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Rogue Heroes: Ruins of Tasos Switch review - dungeon chums

A great dungeon-crawling co-op adventure somewhat marred by setting and story

Our Verdict

While not the most engrossing single-player game, Ruins of Tasos is a great co-op dungeon-delving setup. Now just to find someone to play with...

The Legend of Zelda: Four Swords Adventures is an absolute classic. Few things are more fun than couch co-op dungeon crawling with your buddies, adventuring across the land and working together to solve puzzles and defeat monsters. That’s not to mention the cool interplay between the GameCube and the Game Boy Advance, as you hook up your handhelds to the main console.

But four swords isn’t on Nintendo Switch, depriving us all from entering the fun-geon with our party of pals. However, that’s where Rogue Heroes: Ruins of Tasos makes its entry, very much wearing its influences on its sleeve.

Ruins of Tasos is a one to four player dungeon-crawling co-op adventure that sees you head to the mysterious and monster-filled isle of Tasos. It has all of the usual Zelda-like accoutrements, including pot smashing, bush slashing, and more torch-based puzzles than you can wave your slingshot at. But Tasos also has both local and online co-op, letting you and your buddies blaze your way through the game’s proceedurally-generated dungeons.

Alas, I had no friends, and seeing as the game isn’t out yet, I was unable to use the matchmaking function. But still, it didn’t stop me setting out for adventure on my lonesome to see what Tasos had in store. The setup will be familiar to most: evil beings called the ‘titans’ are locked away on the island of Tasos by four goddesses, but after the island is colonised and exploited for natural wealth, its balance is fractured. This allows the titans to grow strong and infest the island with monsters.

Fearing the return of the titans, the goddesses guide fledgling heroes to take on the island’s dungeons, keeping those evil giants locked away for good. It’s a fairly generic plotline, but it serves its purpose of giving you a reason to go dungeon diving. In typical Zelda-like fashion you wake in a village to find a well-meaning stranger who immediately asks you to go and risk your life in the nearby dungeon because ‘hey, you’ve already got a sword’.

An adventurer in blue charges through a town with his sword

Much of Tasos’s setting and story feels pretty generic and this is what I meant about the game wearing its influences for all to see. The perspective seems to be “if it ain’t broke, don’t fix it” and story and setting only serve to set up your co-op dungeon-going shenanigans. But to be honest, I’m fine with that. Sure, it makes the game a lot less fun to play alone, but it’s pretty obvious that the ideal way to play Tasos is with other adventurers. It also allows the game to hurry up and get you into the dungeons, which is where it really shines.

You delve into Tasos’s procedurally-generated dungeons, hacking enemies, solving puzzles, and avoiding traps as you descend each floor. As with most dungeon-crawlers you die a fair amount, but when you do croak you teleport back to your home with the gems you managed to gather, which you can spend on upgrades.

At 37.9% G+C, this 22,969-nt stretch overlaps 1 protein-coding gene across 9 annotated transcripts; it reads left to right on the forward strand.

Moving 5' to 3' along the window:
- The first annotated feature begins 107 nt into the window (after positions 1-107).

An adventurer explores a dungeon filled with monstrous octopus statues

It’s the usual cycle of kill monsters to gather resources, spend resources to get better at killing monsters. But there’s also a fun town development aspect that reminds me of Moonlighter. If you pay that well-meaning carpenter who sent you to your death some gems, he adds new buildings to the ruined village, restoring life to the deserted community. These buildings provide access to new upgrades and classes: the blacksmith, for example, improves your sword attacks, while the tailor fashions outfits that offer you new special abilities such as a dash, a teleport, or a charged spell.

It’s a simple yet addictive formula that any seasoned dungeon-crawler will recognise. It’s also easy to see how these different outfits help players create a well-rounded party of adventurers with myriad ways to approach any dungeon dilemma. In terms of the actual combat, Tasos is also appealingly straightforward. You slash with your sword and block with your shield, depleting a stamina meter. But items such as grappling hooks, boomerangs, bows, and spells all use a pink mana bar. You also have a special ability that varies depending on what outfit you wear.

A screen displays the mage class, explaining special abilities

On the whole I was pleasantly surprised by Rogue Heroes: Ruins of Tasos. I went in expecting a fairly generic dungeon-crawler, and while the setting and story still only really serve as context, the dungeons themselves are lots of fun. I rarely found myself in the same room twice, and enjoyed how each feels like a one-shot. I can see how Tasos would be a lot of fun with three other friends working through each room, fighting monsters and quickly solving simple puzzles.

I still don’t think Tasos is especially engrossing as a single-player game, beyond simply a bit of dungeon-crawling fun. But as a co-op experience I absolutely recommend it if you’re looking to form a party with your friends and engage in some dungeon-delving tomfoolery.